How accountants avoid the most frequent compilation report breaches

Compilation reports have long been troublesome for accountants

The compilation report has long been a troublesome area for accountants. Here are a few of the most frequent breaches and how to avoid them.

By Sam Chin

Compilation engagements represent a significant portion of the professional services performed by members in public practice.

Unsurprisingly, Accounting Professional and Ethical Standard (APES) 315 Compilation of Financial Information, which establishes the professional and ethical requirements relating to the conduct and performance of compilation engagements, has been one of the most commonly breached professional standards reported in CPA Australia’s quality review program. Most of the reported breaches of APES 315 revolve around the compilation report.

To help members better understand and comply with the requirements of APES 315 in relation to the compilation report, we share some of the issues frequently encountered during the quality review process and provide our guidance on those issues as follows:

1. Compilation report was not issued

Generally, a member in public practice who undertakes an engagement to compile financial information is required to issue a compilation report (APES 315.10.2). However, there are two exceptions to this requirement.

Firstly, if the compiled financial information is strictly for internal use by the client, the member can instead of issuing a compilation report, issue an Accountant’s Report Disclaimer, and on each page of the compiled financial information include a reference such as “These financial statements are unaudited and are restricted for internal use only and should be read in conjunction with the attached Accountant’s Report Disclaimer”.

An example of an Accountant’s Report Disclaimer can be found in Appendix 5 to APES 315 (APES 315.10.3).

Secondly, where the client has engaged another practitioner to audit or review the compiled financial information, after assessing the need to issue a compilation report, the practitioner can decide not to issue one. However, the rationale for that decision needs to be documented (APES 315.10.4).

2. The compiled financial information does not contain such reference as “Unaudited”, “Compiled without Audit or Review” or “Refer to Compilation Report”

When practitioners issue compilation reports, the financial information should contain a reference such as “Unaudited”, “Compiled without Audit or Review”, or “Refer to Compilation Report” on each page of the compiled financial information (APES 315.10.11).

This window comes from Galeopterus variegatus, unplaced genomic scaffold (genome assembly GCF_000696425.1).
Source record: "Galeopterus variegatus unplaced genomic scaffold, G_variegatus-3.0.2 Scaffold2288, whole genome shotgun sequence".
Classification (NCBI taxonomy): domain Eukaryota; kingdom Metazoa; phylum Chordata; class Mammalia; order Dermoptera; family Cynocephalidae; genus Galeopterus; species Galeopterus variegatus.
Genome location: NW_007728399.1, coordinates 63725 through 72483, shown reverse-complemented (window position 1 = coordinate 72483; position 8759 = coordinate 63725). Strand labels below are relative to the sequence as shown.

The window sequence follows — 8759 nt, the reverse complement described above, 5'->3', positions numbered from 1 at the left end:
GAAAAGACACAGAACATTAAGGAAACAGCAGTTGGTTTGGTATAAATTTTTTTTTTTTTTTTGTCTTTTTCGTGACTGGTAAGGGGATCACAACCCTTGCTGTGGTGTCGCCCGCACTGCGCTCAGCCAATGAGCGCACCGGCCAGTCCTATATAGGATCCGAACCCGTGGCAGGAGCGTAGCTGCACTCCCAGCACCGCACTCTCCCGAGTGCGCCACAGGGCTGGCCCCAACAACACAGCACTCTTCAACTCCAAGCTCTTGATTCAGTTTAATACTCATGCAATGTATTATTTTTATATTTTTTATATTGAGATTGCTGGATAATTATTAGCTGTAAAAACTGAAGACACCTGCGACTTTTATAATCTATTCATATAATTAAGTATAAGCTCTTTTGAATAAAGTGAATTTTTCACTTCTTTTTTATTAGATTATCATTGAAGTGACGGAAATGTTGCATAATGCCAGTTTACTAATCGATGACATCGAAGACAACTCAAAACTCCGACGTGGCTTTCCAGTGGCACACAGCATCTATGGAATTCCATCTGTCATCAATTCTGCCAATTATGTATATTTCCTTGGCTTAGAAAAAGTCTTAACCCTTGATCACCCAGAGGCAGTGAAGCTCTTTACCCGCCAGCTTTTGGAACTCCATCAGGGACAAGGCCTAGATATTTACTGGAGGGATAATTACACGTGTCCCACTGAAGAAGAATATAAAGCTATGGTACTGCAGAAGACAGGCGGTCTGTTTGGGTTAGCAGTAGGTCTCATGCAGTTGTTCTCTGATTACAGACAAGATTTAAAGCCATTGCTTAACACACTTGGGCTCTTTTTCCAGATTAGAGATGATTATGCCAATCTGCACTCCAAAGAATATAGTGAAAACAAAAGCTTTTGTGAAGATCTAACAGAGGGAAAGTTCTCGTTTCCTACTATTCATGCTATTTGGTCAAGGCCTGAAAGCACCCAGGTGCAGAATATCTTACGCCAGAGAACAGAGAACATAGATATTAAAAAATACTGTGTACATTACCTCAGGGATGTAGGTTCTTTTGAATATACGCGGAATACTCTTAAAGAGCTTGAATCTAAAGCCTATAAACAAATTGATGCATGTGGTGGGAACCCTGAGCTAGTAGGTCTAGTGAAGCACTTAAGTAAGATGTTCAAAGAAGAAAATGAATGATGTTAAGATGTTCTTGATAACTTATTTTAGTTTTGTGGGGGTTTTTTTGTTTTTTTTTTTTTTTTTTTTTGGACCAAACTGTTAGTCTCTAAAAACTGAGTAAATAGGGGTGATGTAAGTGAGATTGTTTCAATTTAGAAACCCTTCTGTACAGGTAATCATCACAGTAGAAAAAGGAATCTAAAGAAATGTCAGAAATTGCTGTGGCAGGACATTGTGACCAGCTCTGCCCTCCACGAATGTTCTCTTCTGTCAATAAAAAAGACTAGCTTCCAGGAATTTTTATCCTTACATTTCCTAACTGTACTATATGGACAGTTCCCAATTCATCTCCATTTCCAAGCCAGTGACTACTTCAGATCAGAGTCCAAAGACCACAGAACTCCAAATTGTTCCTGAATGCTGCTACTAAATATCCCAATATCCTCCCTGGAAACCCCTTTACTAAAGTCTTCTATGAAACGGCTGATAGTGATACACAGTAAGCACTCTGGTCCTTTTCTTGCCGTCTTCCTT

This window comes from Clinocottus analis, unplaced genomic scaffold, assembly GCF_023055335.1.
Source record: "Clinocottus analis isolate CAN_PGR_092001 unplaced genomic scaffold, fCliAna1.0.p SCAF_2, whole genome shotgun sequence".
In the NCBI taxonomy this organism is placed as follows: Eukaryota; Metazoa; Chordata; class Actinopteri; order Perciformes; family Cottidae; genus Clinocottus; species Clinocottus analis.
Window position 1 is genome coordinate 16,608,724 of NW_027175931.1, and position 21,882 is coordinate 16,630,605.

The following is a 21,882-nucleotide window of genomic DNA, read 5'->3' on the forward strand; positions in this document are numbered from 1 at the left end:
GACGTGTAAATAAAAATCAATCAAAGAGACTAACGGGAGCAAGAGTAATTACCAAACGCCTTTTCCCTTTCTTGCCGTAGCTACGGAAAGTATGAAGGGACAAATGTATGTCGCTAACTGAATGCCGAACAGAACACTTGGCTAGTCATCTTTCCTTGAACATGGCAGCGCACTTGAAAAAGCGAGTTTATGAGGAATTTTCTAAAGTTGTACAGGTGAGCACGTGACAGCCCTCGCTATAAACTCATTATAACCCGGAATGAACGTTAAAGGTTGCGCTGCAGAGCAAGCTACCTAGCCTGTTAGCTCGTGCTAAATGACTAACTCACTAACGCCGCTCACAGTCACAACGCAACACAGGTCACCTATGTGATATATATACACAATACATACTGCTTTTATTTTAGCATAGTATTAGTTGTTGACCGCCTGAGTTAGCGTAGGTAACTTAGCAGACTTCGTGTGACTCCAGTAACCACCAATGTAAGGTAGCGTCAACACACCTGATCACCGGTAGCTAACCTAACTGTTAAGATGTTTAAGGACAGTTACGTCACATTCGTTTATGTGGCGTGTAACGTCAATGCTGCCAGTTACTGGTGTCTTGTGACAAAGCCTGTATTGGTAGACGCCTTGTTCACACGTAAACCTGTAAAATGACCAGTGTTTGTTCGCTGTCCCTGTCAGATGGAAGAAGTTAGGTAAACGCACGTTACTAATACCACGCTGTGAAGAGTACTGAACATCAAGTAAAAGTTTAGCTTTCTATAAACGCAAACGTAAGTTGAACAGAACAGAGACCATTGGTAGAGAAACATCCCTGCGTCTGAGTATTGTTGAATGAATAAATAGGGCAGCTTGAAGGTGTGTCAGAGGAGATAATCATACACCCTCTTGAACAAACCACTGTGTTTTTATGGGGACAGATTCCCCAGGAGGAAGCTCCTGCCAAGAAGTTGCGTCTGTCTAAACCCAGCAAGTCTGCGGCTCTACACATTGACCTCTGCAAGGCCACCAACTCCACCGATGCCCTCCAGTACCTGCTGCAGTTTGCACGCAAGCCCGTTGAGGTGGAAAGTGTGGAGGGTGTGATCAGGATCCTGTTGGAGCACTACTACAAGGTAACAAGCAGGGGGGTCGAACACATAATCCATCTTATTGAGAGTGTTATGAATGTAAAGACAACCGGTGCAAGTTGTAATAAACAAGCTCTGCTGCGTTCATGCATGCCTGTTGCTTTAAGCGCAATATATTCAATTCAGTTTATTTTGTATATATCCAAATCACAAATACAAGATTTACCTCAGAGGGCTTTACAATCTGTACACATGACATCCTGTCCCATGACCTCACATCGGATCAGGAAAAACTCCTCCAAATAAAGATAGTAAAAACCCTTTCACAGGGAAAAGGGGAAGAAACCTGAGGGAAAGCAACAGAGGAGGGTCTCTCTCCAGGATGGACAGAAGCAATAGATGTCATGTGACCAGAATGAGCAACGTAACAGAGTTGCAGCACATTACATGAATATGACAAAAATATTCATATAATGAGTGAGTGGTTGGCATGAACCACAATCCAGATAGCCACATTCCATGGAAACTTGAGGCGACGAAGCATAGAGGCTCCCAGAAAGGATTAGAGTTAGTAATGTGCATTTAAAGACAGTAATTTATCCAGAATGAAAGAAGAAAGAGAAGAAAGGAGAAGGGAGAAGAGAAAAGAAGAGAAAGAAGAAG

The compiled financial information includes notes to financial statements. Other schedules, such as fixed asset depreciation schedules, which form part of the compiled special-purpose financial statements, should also contain the required reference.

3. The compilation report issued did not contain all the required elements

The compilation report issued shall contain all the relevant elements as set out in paragraph 10.10 of APES 315. The elements commonly omitted by members are as follows:

  • A statement that the member has complied with relevant ethical requirements
  • A description of the responsibilities of management or those charged with governance of the client, as appropriate, in relation to the compilation engagement, and in relation to the financial information.

Examples of complying compilation reports can be found in Appendix 4 to APES 315 for reference. 

4. The compilation report was attached to the audited financial statements together with the auditor’s report

Compilation and audit of financial statements are two separate engagements. The final deliverable for the compilation engagement is the “unaudited financial statements”, and the final deliverable for the audit engagement is “audited financial statements”.

If the member undertaking the compilation engagement decides to issue a compilation report, it should be attached to the “unaudited financial statement”. However, if the practitioner decides not to issue a compilation report, the requirements of APES 315.10.4, as noted before, should be complied with accordingly.

The “audited financial statements” are the sole responsibility of the practitioner doing the audit, and it is the auditor’s report that should be attached to the “audited financial statements”.

For further details of the relevant requirements, including example compilation reports and an Accountant’s Report Disclaimer, please refer to APES 315 Compilation of Financial Information, which can be accessed on www.apesb.org.au.

Read next: Quality reviews: why ticking a box is not OK


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